Kusal Mendis doesn’t think they’re gonna need a bigger boat

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Once upon a time, a colleague of ours, who we’ll call Gill (because that’s her name), asked another colleague, who we’ll call Stefan (because that’s his name), for help with her computer.

We can’t remember the specific issue. It was just one of those generic computer problems that crops up from time to time in offices throughout the world. Stefan was best-qualified to offer some sort of solution and he was basically sitting next to her.

“Stefan, I can’t…” began Gill – finishing that sentence with a few pertinent details.

Stefan ignored her.

After a few seconds of persevering alone, Gill tried again. “Stefan, how do I…?”

Again, Stefan ignored her.

There were maybe ten people in the room and we all watched in silence as Gill repeatedly pleaded with Stefan for help. Every single time, he blanked her. Gill’s frustration built, as did the tension in the room.

Gill was somewhat combustible anyway, but this was especially annoying. After a few minutes of being blatantly ignored, she exploded. She stood and shrieked at him about what an arsehole he was and then fled from the room.

After a moment, another girl followed her. When she returned, she revealed that Gill was in the toilets crying.

We all sat in silence, stony-faced.

After a few minutes of this, Stefan looked up from his computer, glanced to his right, and then asked: “Where’s Gill?”

It is quite extraordinary to maintain that level of obliviousness to what is going on around you, but Sri Lanka’s Kusal Mendis would appear to be a man cut from similar cloth.

The first Test between Sri Lanka and Australia saw 44 individual innings and of those, just two exceeded 50. This was not an easy pitch to bat on. This was a hard pitch to bat on; a treacherous pitch even. If a batsman had any regard whatsoever for what was happening around him, he would have been spooked. He would have been justifiably spooked.

In that context, Steven Smith’s 55 was a tour de force.

Kusal Mendis made 176.

One can only conclude that Kusal Mendis simply didn’t notice the danger.

All in all, it wasn’t a great match for Australia, but they did at least set a world record: 25.4 overs without a single run scored.

Well batted, chaps.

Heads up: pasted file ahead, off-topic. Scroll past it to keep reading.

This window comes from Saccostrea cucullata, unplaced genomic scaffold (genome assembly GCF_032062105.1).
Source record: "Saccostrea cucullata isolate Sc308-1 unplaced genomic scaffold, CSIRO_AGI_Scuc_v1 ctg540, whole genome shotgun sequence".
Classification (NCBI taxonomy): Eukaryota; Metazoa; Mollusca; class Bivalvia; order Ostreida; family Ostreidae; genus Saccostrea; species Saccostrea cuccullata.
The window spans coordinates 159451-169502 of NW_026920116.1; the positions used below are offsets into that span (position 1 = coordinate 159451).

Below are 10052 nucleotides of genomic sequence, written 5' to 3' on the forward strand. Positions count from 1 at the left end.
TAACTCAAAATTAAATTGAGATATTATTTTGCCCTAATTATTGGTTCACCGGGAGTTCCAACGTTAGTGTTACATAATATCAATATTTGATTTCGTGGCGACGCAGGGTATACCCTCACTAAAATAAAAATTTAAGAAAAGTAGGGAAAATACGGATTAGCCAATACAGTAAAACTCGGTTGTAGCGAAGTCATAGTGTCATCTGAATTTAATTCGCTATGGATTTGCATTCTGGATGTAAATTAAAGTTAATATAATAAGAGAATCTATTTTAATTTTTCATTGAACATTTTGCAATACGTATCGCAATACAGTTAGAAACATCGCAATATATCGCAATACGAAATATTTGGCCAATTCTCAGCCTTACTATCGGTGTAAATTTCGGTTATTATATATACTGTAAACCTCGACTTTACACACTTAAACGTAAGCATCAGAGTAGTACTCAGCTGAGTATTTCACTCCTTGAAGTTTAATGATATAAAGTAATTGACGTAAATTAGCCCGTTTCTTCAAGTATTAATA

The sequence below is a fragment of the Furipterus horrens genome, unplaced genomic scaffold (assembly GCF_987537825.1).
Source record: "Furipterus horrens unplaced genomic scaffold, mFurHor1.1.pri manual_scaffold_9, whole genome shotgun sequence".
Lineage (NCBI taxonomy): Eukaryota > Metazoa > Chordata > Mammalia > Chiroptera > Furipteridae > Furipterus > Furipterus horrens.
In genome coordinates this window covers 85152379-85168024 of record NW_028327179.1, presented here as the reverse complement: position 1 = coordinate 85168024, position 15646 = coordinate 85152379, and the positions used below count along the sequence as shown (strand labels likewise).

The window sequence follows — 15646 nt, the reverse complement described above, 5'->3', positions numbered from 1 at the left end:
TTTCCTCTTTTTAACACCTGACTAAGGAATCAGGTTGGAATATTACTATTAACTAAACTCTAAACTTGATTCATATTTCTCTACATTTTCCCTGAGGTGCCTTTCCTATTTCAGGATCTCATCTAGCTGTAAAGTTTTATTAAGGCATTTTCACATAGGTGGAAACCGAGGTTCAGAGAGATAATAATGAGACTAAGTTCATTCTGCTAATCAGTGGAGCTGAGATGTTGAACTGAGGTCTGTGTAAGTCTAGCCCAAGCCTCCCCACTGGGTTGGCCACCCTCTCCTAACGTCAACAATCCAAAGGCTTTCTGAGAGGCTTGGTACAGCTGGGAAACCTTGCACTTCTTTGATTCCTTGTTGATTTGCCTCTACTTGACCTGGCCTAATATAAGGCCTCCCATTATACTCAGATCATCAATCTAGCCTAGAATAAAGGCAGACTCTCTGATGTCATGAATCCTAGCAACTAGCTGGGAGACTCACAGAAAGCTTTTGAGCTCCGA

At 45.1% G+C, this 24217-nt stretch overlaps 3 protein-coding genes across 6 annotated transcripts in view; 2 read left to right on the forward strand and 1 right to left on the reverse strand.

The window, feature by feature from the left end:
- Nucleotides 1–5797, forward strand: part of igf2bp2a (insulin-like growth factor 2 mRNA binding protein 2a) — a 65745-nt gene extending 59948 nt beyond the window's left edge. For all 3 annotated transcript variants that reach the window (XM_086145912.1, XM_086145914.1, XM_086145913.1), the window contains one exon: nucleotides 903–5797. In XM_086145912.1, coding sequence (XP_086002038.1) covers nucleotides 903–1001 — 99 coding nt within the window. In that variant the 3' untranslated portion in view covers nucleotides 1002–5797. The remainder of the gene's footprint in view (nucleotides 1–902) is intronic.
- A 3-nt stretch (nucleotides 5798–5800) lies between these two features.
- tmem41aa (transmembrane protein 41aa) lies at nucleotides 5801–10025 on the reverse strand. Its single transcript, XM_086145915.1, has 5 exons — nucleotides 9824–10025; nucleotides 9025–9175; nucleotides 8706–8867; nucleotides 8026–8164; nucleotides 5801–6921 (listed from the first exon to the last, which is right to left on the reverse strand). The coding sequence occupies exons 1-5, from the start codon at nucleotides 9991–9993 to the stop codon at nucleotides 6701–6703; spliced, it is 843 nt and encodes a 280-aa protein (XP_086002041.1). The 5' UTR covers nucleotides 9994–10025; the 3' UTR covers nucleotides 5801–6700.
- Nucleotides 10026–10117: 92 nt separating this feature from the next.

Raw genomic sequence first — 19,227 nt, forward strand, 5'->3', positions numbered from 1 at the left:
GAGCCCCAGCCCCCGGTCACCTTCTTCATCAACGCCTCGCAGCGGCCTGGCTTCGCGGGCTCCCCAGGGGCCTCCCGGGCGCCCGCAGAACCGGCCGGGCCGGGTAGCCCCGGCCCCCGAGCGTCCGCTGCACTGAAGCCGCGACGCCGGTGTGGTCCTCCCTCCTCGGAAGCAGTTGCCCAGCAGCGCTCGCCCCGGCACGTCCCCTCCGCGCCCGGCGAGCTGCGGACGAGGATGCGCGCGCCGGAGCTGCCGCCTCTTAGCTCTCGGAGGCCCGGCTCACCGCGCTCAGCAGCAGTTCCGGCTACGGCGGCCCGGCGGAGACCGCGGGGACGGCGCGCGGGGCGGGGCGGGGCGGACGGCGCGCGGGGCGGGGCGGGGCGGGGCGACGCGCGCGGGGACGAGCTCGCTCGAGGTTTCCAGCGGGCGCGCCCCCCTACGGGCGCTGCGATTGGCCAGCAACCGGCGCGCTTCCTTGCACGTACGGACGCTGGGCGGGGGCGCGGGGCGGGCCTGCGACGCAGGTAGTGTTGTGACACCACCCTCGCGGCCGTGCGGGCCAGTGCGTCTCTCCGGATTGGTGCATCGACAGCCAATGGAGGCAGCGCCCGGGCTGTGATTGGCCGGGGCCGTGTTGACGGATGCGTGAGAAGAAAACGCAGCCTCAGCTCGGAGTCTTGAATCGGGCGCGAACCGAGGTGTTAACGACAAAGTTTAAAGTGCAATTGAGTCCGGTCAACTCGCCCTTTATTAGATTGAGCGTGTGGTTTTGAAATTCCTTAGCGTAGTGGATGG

Mike Gatting wasn't receiving the King Cricket email when he dropped that ludicrously easy chance against India in 1993.


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  1. 25 overs no runs? That’s my kind of batting! (By which I mean my standard of batting. Dogged, yes; tough to get out, yes (after a few balls’ grace); attacking shots or timing, none.)

  2. Probably my ignorance, KC, by I don’t see the connection between the headline and the piece.

    Within the piece itself, I don’t suppose you are inferring that SOK had a hissy after bowling the second ball of his 17th over, but it is a lovely thought. Especially as O’Keefe returned later in stoic, heroic failure mode; one scoring shot in 98 balls.

    Test cricket; can’t beat it.

    1. Headline: obliviousness to danger. Maybe should have revisited it after writing the piece though, being as there wasn’t a single Jaws reference in the end.

      Next bit, presuming you mean implying and presuming SOK is Steve O’Keefe, but don’t really know what you mean. The short bit about Australia is only really a postscript.

      1. O’Keefe (referred to by his team mates and commentators quite consistently as SOK) stopped bowling after 16.2 overs of the second innings. Allegedly injured, but might have been a hissy-fit. How would we know?

        Thanks for the Jaws explanation. Just when I thought it was safe to log on to King Cricket again…

  3. LOL

    Or in the case of Australia’s innings,


    Ok so it should be dots but who cares. One saving grace for those plucky antipodeans is that at least this time it won’t fit in a tweet.

    Ps. Fuck you, Steve Smith.

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